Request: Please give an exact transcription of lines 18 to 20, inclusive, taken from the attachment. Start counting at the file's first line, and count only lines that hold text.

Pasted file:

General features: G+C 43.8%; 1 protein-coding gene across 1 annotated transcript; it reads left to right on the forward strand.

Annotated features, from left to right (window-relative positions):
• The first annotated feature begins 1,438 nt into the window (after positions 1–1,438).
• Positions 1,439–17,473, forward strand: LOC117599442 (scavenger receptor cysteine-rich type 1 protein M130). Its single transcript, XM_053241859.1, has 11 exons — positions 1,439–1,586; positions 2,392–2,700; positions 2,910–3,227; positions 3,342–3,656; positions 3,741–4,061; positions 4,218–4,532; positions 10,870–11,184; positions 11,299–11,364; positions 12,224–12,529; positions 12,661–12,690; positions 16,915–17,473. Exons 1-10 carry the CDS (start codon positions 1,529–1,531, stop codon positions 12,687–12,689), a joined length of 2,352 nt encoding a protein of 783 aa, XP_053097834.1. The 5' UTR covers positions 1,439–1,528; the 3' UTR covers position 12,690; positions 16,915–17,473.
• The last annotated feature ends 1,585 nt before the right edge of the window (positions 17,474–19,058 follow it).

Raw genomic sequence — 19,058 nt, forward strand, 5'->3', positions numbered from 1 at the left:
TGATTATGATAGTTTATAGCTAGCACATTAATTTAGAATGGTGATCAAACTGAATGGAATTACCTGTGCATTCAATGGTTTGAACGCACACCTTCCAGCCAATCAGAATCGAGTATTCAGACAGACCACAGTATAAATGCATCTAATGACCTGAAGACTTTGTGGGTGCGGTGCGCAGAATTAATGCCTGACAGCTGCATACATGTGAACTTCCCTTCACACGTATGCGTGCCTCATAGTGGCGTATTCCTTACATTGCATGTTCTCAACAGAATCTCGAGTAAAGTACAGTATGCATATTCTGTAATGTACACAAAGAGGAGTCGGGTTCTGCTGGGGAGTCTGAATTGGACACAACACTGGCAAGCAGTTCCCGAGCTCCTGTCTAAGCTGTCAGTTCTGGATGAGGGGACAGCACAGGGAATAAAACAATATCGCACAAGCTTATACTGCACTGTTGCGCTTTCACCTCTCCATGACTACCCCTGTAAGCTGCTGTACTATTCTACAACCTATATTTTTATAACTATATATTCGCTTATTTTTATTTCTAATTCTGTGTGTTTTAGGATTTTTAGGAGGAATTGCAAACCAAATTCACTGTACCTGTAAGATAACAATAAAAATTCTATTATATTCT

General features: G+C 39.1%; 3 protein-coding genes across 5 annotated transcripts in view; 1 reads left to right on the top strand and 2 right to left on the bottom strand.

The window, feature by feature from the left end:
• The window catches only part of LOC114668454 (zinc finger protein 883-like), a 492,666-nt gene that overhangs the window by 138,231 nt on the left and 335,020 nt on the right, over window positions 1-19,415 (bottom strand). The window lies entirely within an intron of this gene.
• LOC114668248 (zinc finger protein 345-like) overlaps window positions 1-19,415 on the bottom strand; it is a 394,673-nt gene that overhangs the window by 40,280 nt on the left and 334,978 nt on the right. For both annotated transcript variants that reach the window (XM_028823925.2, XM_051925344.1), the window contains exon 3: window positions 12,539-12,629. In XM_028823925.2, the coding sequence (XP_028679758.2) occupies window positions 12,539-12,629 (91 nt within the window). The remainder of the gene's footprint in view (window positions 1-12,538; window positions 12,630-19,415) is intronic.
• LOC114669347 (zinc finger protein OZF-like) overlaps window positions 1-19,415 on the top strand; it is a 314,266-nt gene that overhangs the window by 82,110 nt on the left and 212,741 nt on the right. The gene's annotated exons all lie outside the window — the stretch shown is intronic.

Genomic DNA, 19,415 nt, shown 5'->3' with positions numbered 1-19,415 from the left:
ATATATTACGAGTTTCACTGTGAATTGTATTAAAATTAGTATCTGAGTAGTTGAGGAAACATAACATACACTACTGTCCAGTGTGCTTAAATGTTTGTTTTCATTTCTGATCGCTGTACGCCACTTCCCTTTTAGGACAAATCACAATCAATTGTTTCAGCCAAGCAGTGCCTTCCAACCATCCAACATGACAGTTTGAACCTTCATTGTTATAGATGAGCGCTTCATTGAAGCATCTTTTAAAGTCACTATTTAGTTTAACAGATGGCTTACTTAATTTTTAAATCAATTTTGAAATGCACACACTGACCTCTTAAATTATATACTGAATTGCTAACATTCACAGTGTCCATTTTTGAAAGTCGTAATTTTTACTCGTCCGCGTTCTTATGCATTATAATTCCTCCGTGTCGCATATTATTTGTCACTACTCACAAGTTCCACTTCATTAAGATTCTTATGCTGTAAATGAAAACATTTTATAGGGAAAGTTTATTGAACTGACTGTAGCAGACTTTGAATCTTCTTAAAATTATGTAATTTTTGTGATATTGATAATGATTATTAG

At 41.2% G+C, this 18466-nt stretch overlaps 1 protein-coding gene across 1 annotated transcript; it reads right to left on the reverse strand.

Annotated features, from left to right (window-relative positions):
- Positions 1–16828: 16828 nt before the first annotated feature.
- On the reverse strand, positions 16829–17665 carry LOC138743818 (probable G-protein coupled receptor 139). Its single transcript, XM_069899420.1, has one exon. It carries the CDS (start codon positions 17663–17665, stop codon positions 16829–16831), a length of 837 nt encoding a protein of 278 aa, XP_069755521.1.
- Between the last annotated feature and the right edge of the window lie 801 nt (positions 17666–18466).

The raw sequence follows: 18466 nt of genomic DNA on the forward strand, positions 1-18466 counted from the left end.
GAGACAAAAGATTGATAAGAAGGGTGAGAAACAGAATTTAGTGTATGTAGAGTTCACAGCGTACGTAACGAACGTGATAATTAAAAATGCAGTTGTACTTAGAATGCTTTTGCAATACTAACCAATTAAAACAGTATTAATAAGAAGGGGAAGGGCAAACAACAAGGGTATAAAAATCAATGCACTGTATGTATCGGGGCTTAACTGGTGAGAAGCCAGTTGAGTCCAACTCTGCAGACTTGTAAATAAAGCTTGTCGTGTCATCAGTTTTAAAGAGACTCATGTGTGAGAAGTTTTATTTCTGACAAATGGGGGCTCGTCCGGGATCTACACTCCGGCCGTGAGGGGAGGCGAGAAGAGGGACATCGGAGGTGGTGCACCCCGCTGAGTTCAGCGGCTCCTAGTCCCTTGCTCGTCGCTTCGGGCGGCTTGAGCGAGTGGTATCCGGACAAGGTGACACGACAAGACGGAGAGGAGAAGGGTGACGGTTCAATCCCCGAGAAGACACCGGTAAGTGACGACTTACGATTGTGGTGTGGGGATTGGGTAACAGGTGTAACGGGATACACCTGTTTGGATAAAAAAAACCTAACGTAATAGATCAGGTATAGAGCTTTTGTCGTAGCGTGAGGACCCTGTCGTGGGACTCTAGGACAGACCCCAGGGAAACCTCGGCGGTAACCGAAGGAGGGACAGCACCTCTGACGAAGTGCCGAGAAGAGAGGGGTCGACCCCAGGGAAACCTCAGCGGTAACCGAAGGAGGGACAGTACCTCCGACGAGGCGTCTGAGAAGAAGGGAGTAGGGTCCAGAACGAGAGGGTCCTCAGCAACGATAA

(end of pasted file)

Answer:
- On the reverse strand, positions 16829–17665 carry LOC138743818 (probable G-protein coupled receptor 139). Its single transcript, XM_069899420.1, has one exon. It carries the CDS (start codon positions 17663–17665, stop codon positions 16829–16831), a length of 837 nt encoding a protein of 278 aa, XP_069755521.1.
- Between the last annotated feature and the right edge of the window lie 801 nt (positions 17666–18466).

The raw sequence follows: 18466 nt of genomic DNA on the forward strand, positions 1-18466 counted from the left end.